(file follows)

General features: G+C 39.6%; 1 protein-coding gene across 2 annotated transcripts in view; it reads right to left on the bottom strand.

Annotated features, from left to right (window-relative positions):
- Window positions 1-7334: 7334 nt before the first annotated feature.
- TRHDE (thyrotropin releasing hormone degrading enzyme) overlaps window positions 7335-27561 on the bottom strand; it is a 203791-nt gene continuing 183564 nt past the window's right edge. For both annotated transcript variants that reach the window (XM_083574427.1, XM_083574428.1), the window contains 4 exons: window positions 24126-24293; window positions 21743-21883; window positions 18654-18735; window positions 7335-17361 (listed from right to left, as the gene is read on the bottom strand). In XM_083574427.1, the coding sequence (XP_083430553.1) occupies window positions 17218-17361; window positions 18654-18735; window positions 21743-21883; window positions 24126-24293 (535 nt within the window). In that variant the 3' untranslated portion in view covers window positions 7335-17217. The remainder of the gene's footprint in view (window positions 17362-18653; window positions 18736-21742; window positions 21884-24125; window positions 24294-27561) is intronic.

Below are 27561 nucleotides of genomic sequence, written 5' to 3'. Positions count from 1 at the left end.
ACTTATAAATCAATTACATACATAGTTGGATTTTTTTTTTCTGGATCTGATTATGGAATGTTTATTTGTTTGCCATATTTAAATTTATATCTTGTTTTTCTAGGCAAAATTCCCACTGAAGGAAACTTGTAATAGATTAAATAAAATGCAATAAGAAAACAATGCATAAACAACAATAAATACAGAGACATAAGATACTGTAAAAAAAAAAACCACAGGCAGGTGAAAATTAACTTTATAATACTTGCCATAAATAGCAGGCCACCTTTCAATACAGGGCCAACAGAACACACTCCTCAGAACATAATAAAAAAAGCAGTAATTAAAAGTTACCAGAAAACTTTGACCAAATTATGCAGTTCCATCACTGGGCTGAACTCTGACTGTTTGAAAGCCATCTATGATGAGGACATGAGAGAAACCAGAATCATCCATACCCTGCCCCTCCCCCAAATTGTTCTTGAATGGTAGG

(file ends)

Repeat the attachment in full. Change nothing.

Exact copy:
General features: G+C 39.6%; 1 protein-coding gene across 2 annotated transcripts in view; it reads right to left on the bottom strand.

Annotated features, from left to right (window-relative positions):
- Window positions 1-7334: 7334 nt before the first annotated feature.
- TRHDE (thyrotropin releasing hormone degrading enzyme) overlaps window positions 7335-27561 on the bottom strand; it is a 203791-nt gene continuing 183564 nt past the window's right edge. For both annotated transcript variants that reach the window (XM_083574427.1, XM_083574428.1), the window contains 4 exons: window positions 24126-24293; window positions 21743-21883; window positions 18654-18735; window positions 7335-17361 (listed from right to left, as the gene is read on the bottom strand). In XM_083574427.1, the coding sequence (XP_083430553.1) occupies window positions 17218-17361; window positions 18654-18735; window positions 21743-21883; window positions 24126-24293 (535 nt within the window). In that variant the 3' untranslated portion in view covers window positions 7335-17217. The remainder of the gene's footprint in view (window positions 17362-18653; window positions 18736-21742; window positions 21884-24125; window positions 24294-27561) is intronic.

Below are 27561 nucleotides of genomic sequence, written 5' to 3'. Positions count from 1 at the left end.
ACTTATAAATCAATTACATACATAGTTGGATTTTTTTTTTCTGGATCTGATTATGGAATGTTTATTTGTTTGCCATATTTAAATTTATATCTTGTTTTTCTAGGCAAAATTCCCACTGAAGGAAACTTGTAATAGATTAAATAAAATGCAATAAGAAAACAATGCATAAACAACAATAAATACAGAGACATAAGATACTGTAAAAAAAAAAACCACAGGCAGGTGAAAATTAACTTTATAATACTTGCCATAAATAGCAGGCCACCTTTCAATACAGGGCCAACAGAACACACTCCTCAGAACATAATAAAAAAAGCAGTAATTAAAAGTTACCAGAAAACTTTGACCAAATTATGCAGTTCCATCACTGGGCTGAACTCTGACTGTTTGAAAGCCATCTATGATGAGGACATGAGAGAAACCAGAATCATCCATACCCTGCCCCTCCCCCAAATTGTTCTTGAATGGTAGG